Walter Frank Hermann Wolff was born on May 11, 1928 in San Francisco, California. He was a versatile American actor whose prolific movie career began with roles in five 1958-61 Roger Corman productions and ended a decade later in Rome, after scores of appearances in European-made films, most of which were lensed in Italy.
Frank attended UCLA, where he studied acting and stagecraft, wrote and directed plays and befriended another actor/director, Monte Hellman. Between 1957 and 1961, he appeared in nearly twenty episodes of TV series and feature films, a few of which fit into the horror/science fiction genre.
In the autumn of 1960, Wolff traveled to Greece to co-star in another Roger Corman-directed, Charles B. Griffith-scripted low-budgeter, “Atlas” (1961). The title role was again assigned to the brawny Corman regular, Michael Forest, while the female lead went to Barboura Morris. Wolff was cast as the treacherous King Praximedes, a scene-stealing lead villain who was singled out by the few critics who reviewed the film.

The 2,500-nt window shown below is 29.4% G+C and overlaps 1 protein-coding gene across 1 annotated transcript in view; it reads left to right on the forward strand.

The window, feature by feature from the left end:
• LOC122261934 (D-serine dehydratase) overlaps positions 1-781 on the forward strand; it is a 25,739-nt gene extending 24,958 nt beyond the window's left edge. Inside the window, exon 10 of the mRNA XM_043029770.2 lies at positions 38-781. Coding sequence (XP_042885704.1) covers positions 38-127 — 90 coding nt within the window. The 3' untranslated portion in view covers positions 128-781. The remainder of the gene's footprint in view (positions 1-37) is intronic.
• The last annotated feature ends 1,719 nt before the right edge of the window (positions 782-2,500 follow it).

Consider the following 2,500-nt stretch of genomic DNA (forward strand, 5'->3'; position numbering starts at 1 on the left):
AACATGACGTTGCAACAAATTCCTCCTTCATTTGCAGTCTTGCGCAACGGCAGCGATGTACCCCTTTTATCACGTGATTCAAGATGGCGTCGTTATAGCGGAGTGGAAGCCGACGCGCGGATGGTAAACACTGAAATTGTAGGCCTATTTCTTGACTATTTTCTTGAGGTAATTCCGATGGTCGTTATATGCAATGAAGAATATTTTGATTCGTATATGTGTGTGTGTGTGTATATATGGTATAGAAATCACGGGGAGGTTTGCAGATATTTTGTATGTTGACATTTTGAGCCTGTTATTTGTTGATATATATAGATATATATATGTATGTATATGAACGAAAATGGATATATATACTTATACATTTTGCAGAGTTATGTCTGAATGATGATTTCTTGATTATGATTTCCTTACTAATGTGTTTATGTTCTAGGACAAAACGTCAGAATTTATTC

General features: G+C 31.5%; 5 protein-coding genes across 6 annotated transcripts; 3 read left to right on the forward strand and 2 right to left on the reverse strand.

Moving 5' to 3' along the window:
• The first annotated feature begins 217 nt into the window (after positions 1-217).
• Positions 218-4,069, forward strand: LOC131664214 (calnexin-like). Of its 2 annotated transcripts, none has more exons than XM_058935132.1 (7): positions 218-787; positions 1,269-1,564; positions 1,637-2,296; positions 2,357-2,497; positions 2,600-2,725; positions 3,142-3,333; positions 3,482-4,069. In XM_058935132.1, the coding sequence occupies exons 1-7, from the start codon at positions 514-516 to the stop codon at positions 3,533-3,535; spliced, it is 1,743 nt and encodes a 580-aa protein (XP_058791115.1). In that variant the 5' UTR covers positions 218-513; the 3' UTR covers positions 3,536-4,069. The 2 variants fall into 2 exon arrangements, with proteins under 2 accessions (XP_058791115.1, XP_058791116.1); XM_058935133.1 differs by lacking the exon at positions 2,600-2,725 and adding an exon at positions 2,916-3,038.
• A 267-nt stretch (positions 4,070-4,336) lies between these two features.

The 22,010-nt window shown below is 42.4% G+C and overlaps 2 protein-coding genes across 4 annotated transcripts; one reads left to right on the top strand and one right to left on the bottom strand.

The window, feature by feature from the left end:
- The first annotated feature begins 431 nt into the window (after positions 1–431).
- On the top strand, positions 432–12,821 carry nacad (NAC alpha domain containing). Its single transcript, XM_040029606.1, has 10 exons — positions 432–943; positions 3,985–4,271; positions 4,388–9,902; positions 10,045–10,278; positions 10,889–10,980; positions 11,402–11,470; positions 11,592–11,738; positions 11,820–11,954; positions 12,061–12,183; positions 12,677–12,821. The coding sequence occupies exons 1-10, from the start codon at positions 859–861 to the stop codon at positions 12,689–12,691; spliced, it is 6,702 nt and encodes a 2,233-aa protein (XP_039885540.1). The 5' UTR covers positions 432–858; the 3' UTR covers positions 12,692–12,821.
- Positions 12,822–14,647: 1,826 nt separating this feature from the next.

On Corman's advice, Frank Wolff remained in Europe and became a well-known character actor in over fifty, mostly Italian-made, films of the 1960s, including crime/suspense "gialli" and spaghetti westerns. Early in his European career, he returned to Greece to essay a major, second-billed role in his most prestigious movie, the 1963 "Best Picture" Oscar nominee “America, America”, which producer-director-writer Elia Kazan filmed on location.
Frank appeared in 10 Euro-westerns from “A Stranger in Town” (1967) to “Sartana The Gravedigger”. Frank also made a documentary film on the Euro-western called “Western, Italian Style” in 1968.
Despondent over losing the love of a woman Frank killed himself in his Rome hotel room at the age of 43 on December 12, 1971.
Today we remember one of the great actors of the Spaghetti western genre, Frank Wolff on what would have been his 85th birthday.